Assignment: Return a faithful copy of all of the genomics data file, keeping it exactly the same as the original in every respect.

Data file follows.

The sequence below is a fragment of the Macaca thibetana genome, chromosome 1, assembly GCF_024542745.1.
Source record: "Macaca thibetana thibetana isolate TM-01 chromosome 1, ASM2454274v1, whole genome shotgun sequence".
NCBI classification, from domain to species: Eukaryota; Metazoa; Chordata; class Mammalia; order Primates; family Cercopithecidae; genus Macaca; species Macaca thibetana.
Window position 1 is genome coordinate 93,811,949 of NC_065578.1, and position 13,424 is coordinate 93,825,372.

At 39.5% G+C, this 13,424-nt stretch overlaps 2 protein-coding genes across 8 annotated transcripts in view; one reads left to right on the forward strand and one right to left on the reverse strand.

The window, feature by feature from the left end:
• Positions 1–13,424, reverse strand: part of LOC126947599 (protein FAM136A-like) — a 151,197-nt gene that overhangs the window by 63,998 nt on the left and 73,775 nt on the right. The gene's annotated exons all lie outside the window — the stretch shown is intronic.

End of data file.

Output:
The sequence below is a fragment of the Macaca thibetana genome, chromosome 1, assembly GCF_024542745.1.
Source record: "Macaca thibetana thibetana isolate TM-01 chromosome 1, ASM2454274v1, whole genome shotgun sequence".
NCBI classification, from domain to species: Eukaryota; Metazoa; Chordata; class Mammalia; order Primates; family Cercopithecidae; genus Macaca; species Macaca thibetana.
Window position 1 is genome coordinate 93,811,949 of NC_065578.1, and position 13,424 is coordinate 93,825,372.

At 39.5% G+C, this 13,424-nt stretch overlaps 2 protein-coding genes across 8 annotated transcripts in view; one reads left to right on the forward strand and one right to left on the reverse strand.

The window, feature by feature from the left end:
• Positions 1–13,424, reverse strand: part of LOC126947599 (protein FAM136A-like) — a 151,197-nt gene that overhangs the window by 63,998 nt on the left and 73,775 nt on the right. The gene's annotated exons all lie outside the window — the stretch shown is intronic.